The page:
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Regenerative farm project helps to feed Brighton & Hove Albion fans sustainably

24th Nov 2023 - 08:35
sodexo live brighton fc food waste regenerative farming
Fans of Premier League football club Brighton & Hove Albion are being fed more sustainably thanks to an initiative that sees stadium food waste used on a regenerative farm that grows produce that is then used in the club’s kitchens.

The scheme is overseen by Brighton’s venue partner at the Amex Stadium, Sodexo Live!, which sends food waste to Full Circle Farms, in West Hoathly, West Sussex where the caterer has had 1.5 acres of exclusive farmland for several years.

Regenerative methods are then used to grow crops and produce. Since it began this virtuous circle, the farm has delivered back more than three tonnes of organic vegetables - the equivalent in weight of more than 7,600 footballs - which has been used across venues and events where Sodexo Live! operates.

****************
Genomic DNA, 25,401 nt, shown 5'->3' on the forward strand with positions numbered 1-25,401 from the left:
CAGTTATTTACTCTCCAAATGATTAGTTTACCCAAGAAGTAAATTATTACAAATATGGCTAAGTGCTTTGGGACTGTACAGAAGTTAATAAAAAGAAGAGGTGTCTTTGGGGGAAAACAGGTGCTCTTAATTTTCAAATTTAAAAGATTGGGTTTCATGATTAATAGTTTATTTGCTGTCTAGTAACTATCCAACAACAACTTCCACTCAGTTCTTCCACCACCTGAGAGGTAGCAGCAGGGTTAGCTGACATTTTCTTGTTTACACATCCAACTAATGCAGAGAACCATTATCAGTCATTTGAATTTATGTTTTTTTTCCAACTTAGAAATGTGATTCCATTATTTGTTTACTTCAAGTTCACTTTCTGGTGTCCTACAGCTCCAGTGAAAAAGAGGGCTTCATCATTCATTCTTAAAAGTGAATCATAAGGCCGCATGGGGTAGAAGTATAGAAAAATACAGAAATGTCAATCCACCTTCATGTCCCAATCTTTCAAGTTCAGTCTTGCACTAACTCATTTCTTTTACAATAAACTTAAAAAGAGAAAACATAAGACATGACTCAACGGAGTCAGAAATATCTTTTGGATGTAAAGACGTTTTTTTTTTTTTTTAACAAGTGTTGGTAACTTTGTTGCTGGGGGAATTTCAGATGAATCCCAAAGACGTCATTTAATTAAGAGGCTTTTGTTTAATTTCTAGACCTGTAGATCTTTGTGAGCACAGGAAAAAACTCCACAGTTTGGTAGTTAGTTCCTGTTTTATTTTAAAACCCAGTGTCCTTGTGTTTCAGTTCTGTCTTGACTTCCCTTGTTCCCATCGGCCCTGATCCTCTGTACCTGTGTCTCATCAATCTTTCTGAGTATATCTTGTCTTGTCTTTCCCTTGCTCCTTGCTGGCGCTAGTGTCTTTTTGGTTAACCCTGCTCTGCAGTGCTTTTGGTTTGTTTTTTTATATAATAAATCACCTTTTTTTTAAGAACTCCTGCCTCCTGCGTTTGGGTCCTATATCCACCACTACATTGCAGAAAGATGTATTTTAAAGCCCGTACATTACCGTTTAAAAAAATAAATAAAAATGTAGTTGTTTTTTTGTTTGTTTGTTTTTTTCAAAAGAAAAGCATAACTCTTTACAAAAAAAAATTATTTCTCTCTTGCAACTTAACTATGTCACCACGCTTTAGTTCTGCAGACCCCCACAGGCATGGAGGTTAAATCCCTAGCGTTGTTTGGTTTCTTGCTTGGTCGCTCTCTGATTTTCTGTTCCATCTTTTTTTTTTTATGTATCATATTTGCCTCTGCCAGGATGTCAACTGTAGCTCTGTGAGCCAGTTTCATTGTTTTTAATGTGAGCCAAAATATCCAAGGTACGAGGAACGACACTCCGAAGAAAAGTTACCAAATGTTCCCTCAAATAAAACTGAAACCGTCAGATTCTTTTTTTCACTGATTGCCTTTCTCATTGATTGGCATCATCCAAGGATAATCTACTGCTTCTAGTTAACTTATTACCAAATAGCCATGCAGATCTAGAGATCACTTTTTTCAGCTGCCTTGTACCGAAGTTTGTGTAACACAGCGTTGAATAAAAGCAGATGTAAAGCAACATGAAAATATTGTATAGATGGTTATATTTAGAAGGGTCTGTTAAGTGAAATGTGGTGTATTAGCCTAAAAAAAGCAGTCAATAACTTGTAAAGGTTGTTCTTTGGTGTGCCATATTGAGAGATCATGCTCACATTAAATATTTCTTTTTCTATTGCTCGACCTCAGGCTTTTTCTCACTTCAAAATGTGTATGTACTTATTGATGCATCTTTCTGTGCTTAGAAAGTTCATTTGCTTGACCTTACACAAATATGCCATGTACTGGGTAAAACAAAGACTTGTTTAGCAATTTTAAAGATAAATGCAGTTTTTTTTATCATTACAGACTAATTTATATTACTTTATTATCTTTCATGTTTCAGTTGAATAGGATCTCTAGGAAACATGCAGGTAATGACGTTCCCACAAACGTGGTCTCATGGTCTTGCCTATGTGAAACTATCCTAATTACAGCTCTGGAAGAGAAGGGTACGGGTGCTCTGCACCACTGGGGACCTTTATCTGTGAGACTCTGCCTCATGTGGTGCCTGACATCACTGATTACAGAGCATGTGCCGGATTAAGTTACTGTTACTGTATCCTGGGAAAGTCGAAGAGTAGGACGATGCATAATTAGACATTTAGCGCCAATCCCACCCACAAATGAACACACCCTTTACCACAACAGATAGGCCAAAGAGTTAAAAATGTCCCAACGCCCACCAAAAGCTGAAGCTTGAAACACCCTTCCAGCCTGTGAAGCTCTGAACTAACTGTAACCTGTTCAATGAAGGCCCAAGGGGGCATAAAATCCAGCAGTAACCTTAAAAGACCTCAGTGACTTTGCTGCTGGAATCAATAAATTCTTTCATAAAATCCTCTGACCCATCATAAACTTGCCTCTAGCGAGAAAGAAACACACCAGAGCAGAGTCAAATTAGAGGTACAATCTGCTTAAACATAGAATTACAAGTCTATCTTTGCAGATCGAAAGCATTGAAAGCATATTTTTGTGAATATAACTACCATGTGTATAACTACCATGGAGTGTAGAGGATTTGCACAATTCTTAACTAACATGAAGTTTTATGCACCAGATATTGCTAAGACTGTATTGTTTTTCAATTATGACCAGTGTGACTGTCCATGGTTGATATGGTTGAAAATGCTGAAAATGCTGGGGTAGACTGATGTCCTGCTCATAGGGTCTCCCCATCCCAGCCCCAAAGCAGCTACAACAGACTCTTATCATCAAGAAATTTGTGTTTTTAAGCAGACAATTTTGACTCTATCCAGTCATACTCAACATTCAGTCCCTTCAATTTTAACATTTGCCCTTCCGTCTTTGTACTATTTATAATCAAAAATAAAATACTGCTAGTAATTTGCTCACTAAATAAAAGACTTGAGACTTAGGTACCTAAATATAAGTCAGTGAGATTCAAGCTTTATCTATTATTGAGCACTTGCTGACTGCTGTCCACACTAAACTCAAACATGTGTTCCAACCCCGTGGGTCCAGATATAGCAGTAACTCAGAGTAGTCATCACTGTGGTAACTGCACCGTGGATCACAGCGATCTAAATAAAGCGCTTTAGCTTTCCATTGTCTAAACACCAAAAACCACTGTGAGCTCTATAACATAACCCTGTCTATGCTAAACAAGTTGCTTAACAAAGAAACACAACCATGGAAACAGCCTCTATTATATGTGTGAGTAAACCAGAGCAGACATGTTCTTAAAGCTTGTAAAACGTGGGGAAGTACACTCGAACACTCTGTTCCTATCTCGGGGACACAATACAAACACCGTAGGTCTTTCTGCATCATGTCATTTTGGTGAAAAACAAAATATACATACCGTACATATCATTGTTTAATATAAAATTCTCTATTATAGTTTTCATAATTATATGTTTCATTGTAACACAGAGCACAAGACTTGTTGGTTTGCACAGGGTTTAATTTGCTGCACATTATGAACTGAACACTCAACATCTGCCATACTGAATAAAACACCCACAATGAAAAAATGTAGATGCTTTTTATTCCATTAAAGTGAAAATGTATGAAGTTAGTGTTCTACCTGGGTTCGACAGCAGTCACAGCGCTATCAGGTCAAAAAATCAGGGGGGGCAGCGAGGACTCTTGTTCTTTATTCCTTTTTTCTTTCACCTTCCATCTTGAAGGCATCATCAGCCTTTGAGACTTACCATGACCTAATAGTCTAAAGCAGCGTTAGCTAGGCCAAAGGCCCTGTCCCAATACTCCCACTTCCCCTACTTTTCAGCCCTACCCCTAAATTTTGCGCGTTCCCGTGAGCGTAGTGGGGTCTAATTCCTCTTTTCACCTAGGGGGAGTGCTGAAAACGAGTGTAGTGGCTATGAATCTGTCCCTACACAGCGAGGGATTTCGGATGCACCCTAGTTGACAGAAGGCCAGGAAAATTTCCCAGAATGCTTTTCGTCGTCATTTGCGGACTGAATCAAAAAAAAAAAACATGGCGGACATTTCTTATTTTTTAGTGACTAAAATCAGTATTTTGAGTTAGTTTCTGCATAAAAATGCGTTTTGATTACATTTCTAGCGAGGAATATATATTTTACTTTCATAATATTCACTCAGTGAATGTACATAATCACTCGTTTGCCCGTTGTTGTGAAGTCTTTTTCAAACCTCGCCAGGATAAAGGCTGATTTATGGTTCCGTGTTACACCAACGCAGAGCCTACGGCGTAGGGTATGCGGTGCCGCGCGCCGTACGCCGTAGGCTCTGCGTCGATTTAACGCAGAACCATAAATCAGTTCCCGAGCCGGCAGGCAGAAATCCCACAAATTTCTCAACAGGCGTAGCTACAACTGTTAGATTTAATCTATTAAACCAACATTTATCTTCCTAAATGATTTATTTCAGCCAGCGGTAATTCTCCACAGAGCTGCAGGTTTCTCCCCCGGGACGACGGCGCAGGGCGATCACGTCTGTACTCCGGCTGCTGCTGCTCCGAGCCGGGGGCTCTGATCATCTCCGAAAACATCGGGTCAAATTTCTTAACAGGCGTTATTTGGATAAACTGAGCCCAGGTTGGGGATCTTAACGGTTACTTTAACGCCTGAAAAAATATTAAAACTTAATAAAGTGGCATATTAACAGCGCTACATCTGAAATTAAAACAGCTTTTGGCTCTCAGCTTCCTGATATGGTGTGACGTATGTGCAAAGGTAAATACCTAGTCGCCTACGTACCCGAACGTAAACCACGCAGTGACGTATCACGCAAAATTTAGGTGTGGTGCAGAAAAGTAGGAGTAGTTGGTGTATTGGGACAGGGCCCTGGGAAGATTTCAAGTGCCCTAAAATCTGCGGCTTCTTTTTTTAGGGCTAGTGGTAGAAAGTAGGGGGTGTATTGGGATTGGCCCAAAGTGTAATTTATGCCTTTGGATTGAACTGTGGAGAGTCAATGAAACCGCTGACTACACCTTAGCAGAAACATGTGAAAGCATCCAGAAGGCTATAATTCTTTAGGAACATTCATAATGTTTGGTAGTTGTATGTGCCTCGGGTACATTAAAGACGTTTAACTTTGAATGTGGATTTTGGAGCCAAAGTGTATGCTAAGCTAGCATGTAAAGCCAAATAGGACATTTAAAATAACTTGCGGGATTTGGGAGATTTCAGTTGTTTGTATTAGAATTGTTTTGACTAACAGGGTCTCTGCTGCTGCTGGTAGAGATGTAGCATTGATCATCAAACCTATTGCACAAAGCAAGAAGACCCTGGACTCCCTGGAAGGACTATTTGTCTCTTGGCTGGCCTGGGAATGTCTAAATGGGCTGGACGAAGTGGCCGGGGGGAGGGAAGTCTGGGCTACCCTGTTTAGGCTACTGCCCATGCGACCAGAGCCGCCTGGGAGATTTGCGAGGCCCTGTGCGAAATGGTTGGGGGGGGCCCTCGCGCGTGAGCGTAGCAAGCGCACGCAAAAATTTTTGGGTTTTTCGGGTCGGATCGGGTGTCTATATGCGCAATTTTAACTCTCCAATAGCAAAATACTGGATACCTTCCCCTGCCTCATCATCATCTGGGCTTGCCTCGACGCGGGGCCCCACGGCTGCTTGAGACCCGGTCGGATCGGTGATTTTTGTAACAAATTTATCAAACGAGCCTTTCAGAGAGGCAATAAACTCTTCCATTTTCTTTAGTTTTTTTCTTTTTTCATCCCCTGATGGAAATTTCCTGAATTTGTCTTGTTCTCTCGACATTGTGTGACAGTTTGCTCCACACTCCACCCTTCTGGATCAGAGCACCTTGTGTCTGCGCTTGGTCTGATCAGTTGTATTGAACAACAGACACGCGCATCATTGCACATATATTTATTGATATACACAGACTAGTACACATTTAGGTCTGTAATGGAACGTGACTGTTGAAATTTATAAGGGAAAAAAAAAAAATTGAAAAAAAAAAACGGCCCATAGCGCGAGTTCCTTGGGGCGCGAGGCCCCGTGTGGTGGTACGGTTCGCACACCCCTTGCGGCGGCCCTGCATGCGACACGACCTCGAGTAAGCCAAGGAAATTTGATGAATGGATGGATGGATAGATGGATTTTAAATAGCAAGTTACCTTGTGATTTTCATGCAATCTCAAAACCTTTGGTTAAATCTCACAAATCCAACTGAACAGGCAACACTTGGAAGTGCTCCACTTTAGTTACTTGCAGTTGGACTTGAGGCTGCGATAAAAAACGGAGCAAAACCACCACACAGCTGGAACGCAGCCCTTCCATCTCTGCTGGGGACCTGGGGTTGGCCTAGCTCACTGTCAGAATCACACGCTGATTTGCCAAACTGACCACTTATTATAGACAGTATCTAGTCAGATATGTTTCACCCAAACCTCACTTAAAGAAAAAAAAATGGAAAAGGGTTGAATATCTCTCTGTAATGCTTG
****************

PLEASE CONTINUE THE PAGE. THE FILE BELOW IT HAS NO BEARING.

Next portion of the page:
Since August food waste from the American Express Stadium has joined this process and in turn is helping to feed the thousands of fans and guests that visit each week more sustainably.

Paul Barber, Brighton’s deputy chairman and chief executive, said: “Brighton & Hove Albion is committed to becoming a truly sustainable venue, and excellent initiatives like this from our venue partner Sodexo Live!, will help us to achieve this.

“Not only does this help our food waste credentials, but it also helps to create many delicious dishes that our fans and guests love each time they visit the American Express Stadium.”

Tom Morphew, chief executive of Full Circle Farms, added: “Our aim is to reduce and re-think food waste while supplying these venues, like Brighton & Hove Albion with an amazing range of seasonal, and sustainable, fruit and vegetables from the farm.

“Regenerative farming has numerous advantages, including educating people about where their favourite ingredients come from and how being part of nature benefits people’s health and wellbeing.”

Once received the food waste is composted on-site. When it has been at a temperature of 75-80 deg C for a minimum of two weeks, the compost is delivered to the farm to feed the soil to help grow the next set of crops. These include cucumbers, kale, courgettes and onions.

Written by
David Foad